In the well-known case of Balfour v Balfour, [ 2 K.B. 571 at 579], Atkin LJ said that family arrangements made between husband and wife "are not contracts because the parties did not intend that they should be attended by legal consequences". Similarly, family arrangements between parent and child are often not contracts which bind them, see Jones v Padavatton,[ 2 All E.R. 616]. Nevertheless these family arrangements do have legal consequences; and, time and time again, the courts are called on to determine what is the true legal relationship resulting from them. This is especially the case where one of the family occupies a house or uses furniture which is afterwards claimed by another member of the family, or when one pays money to another and afterwards says it was a loan and the other says it was a gift, and so forth. In most of these cases the question cannot be solved by looking to the intention of the parties, because the situation which arises is one which they never envisaged and for which they made no provision. So many things are undecided, undiscussed, and unprovided for that the task of the courts is to fill in the blanks. The court has to look at all the circumstances and spell out the legal relationship. The court will pronounce in favour of a tenancy or a licence, a loan or a gift, or a trust, according to which of these legal relationships is most fitting in the situation which has arisen; and will find the terms of that relationship according to what reason and justice require. In the words of Lord Diplock in Pettitt v. Pettitt, [ 2 All E.R. 385 at 413-4]:
. . .“the court imputes to the parties a common intention which in fact they never formed and it does so by forming its own opinion as to what would have been the common intention of reasonable men as to the effect [of the unforeseen event if it] had been present to their minds . . .”.
 In the present case, I do not think it likely that the plaintiff would have built the Coach House on the understanding that she could never hope to recoup at least some portion of the construction costs, no matter how long she was able to live in it. I do not think it likely that Mr. Scholz would have assumed his mother to be proceeding on that basis. Rather, I find that had the parties turned their minds to the subject in 2001, they would reasonably have recognized the possibility of the defendants obtaining some benefit upon the Coach House being vacated by the plaintiff. It is difficult to believe that Mr. Scholz, had he turned his mind to the subject, would not have been willing to recognize the possibility of some value being conferred on him through construction of the Coach House, in the event of his mother needing to move elsewhere, or perhaps in the event of her early demise.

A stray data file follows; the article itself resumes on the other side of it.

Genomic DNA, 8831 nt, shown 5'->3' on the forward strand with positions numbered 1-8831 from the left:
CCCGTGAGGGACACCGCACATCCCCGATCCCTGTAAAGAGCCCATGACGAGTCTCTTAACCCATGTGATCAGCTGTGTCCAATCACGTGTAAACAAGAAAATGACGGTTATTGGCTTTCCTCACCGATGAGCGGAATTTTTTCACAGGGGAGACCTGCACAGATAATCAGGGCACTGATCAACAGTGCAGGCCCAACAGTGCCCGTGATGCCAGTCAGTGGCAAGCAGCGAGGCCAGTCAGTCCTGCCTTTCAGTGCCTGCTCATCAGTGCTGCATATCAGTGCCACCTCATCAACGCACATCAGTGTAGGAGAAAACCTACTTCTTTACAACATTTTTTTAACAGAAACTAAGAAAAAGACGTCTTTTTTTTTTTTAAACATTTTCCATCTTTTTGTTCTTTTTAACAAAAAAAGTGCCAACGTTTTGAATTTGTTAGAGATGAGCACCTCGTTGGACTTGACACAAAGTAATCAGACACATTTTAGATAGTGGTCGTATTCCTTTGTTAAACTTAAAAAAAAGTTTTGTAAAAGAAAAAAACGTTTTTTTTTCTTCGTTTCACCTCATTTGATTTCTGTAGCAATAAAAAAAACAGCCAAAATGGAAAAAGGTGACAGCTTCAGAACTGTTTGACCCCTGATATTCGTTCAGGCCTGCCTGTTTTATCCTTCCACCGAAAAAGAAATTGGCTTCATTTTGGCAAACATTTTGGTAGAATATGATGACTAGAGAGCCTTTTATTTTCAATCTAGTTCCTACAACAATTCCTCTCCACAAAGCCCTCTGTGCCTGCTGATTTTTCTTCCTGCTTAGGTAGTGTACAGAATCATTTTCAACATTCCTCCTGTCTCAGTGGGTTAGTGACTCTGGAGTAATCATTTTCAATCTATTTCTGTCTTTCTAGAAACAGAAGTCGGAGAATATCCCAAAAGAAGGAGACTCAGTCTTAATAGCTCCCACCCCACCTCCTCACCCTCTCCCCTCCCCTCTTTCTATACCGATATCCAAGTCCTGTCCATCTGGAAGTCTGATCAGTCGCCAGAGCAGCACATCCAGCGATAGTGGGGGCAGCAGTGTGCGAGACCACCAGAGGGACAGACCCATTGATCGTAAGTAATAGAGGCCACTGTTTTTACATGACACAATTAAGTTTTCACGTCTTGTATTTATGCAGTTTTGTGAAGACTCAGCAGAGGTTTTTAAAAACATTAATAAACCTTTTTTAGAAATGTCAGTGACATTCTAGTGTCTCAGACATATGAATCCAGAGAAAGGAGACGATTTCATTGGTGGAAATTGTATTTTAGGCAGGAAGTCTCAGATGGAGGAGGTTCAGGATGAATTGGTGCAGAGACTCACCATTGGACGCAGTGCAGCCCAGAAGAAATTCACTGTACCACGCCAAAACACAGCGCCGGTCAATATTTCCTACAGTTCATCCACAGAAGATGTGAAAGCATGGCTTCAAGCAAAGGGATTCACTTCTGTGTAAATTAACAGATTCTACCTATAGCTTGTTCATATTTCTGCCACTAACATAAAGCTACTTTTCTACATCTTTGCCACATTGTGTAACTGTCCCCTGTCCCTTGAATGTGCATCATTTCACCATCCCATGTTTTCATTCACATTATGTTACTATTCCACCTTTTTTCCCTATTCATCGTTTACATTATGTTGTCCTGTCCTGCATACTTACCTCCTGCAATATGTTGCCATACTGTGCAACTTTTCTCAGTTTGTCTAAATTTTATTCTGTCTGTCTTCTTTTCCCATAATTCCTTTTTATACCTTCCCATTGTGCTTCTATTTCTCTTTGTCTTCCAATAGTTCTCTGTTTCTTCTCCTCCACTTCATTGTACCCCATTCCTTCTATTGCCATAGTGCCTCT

How should her claim be quantified? Mr. Justice Saunders took the initial cost of the coach house, and then depreciated it to reflect the benefits Ruth Scholz received from living in it and the declining value of the coach house itself. He wrote:
 I think it likely that if the parties turned their minds to the subject in 2001, they would have agreed to a mechanism which would provide the plaintiff with a fair measure of compensation upon termination of her occupation of the Coach House, and would avoid the possibility of the defendants obtaining a windfall gain. The most reasonable mechanism, and one which I find appropriate to impute to the parties, is that the value of the Coach House would be viewed by them as depreciating at a fixed rate on a declining balance, from year to year. The concept of depreciation is one which Mr. Scholz would have been familiar with given his business background. It is not a difficult concept to grasp, and I have no reason to believe that it would not have been understandable to, and attractive to, the plaintiff.
 The question then is, what would an appropriate rate of depreciation be? If this were a commercial agreement, the parties might very well have agreed on the 5% rate for non-farm buildings under the Income Tax Act, R.S.C. 1985, c. 1 (5th Supp.). At that rate, over nine years the plaintiff’s total investment of $94,408 would have declined in value to $59,500. However, given the circumstances - that this was not a commercial relationship; that the defendants had no great personal desire for a Coach House on their property; that the Coach House was non-conforming with the District’s bylaws; that the plaintiff was to be occupying the land rent-free; and that the defendants were going to be incurring expense in caring for the plaintiff - it is likely that a higher rate would have been viewed as appropriate.
Mr. Justice Saunders considered a declining rate of ten percent per year for the nine years she lived in the coach house to be appropriate, and awarded Ruth Scholz the sum of $36,576.